The 2013 summer box office hasn’t been too kind when talking about Hollywood movie blockbusters. The major studios collectively will write down nearly a billion dollar total lost on “wiz-bang movies”. After they’re rejections, these titles and associated talent seem to fade into the shadows of a black hole only to be seen on home DVD’s or streaming formats with little to no hype.
What message does this summer’s enormous box office loss convey?
One could speculate, Hollywood studio management have been so focused on stockholders gains, they’ve taken their ‘eyes’ off the mainline business. Others might say, new studio formulas don’t work. Maybe one could ask, is its time to re-evaluate big names, big paydays for talent or getting back to basics with good storytelling minus the CGI? Other suggestions indicate audience tastes have changed and Hollywood execs didn’t get the memo.
Whatever the reasons, Hollywood studios have made it a lot harder for Independent Filmmakers to find investor support. Keep in mind big studios are on the big board, making recent losses uncomfortable but manageable. When you have a known brand, whether its good or mediocre, money still attracts money or so it seems.
Productions take a longtime to reach the screen. Once a production gets a “Green Light” the development process begins (pre-pro), then the story elements are be broken down to match budgetary evaluations, talent and crews are signed, locations firmed up, production begins, then the task of editing, promotion kicks off and two years later we might see it on the screen. If you’re talking animation, it could be four years or more. A studio project started today won’t be seen until 2015 (if then). So, the process is long and often arduous.
Studios can withstand this expense, but Independent productions must move much faster once funds are secured. Often, by the time an Independent project is pitched to investors, the project is mostly complete on paper. However, most likely, the Independent studio or producer has been working on the project for years striving to find the money. Once money is secured, it could take as little as two months to begin shooting on the set or principal photography. What takes an Independent production the longest is securing a big screen schedule, competing with studio releases. Independents must either rely on a good buddy in the studio system or attend many film festivals to get their production shown to distributors.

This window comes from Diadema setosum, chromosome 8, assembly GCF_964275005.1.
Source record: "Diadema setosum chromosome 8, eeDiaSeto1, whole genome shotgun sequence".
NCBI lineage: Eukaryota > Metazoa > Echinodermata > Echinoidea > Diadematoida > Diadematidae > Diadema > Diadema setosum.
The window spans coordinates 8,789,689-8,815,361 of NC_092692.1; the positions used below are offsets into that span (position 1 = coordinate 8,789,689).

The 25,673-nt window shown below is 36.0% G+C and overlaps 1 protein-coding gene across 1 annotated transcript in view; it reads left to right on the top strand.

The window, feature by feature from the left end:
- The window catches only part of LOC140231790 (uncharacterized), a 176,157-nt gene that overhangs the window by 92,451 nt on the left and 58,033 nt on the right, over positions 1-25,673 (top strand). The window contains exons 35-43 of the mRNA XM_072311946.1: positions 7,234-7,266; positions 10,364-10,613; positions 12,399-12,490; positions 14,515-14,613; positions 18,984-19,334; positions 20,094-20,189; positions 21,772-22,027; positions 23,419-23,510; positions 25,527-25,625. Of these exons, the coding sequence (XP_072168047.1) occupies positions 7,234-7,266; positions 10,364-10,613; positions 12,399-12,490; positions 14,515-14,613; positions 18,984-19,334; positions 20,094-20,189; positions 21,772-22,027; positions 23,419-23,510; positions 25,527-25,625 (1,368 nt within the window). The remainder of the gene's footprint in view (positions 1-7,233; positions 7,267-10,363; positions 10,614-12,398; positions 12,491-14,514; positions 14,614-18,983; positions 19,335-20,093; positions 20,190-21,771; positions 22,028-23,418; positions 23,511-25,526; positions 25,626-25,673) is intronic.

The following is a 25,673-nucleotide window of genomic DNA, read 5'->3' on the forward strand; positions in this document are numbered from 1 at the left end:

Most Independent project never exceeds $70M and the majority of projects settle around $30M including the press and publicity. Just to clarify the formula in a simplistic way, if the production is budgeted at $10M, add $10M for post production including editing in various release formats, then $10M for marketing. If a studio takes on the distribution and marketing costs it still is add into the overall budget. That production must turn at least a cost plus 15%-17% (or more) profit to claim some order of success. It’s a very difficult path if dealing on a ‘shoestring’ budget.
With a dismal box office take this summer, investors who may be interested in funding film projects do read the articles on ‘losers’. Naturally, most investors lump Independent film projects with the big 6 studios. We know it’s not fair, but who said it would be? Smaller projects don’t have the marketing resources early on to hype their projects as the big guys do. When it comes to a billion dollar loss, investors take note and shy away from great storytelling.
Pointing a finger at the studio system doesn’t do anyone any good, but there is merit how convoluted the system actually is, while painting a dismal picture for the Independent Filmmaker. If an Independent Filmmaker can get a worldwide distribution deal, the film should make a decent score back for the investor. If a film is designed to a niche audience with strong domestic appeal and a good production management company (like MPCI) keeping their ‘eye’ on the budget and performance, it can also make a decent payday for an investor. However, if an investor only looks at the surface of the industry (studio releases), then the little guy is ‘dead in the water’ when it comes down to financial support.
Disney knew it was in trouble well over a year ago on the “Lone Ranger” project, they tried to reel it back, but the creative control in the contracts hung them out to dry. Sony did a favor for Wil Smith in the ‘Earth’ feature, Universal was living in the past, and 20th Century…well, enough said. Independents still need the strengths of the studios for distribution, but can’t buy into the hype about China.
Bottom line, investors need to look at the projects, if the stats or numbers tell you it will be a success, it most likely will, but with that said, it all gets down to a good story and historically, audiences have always supported good storytelling, big name talent and special effects have become ‘icing on the cake’. And that’s…the REEL STORY!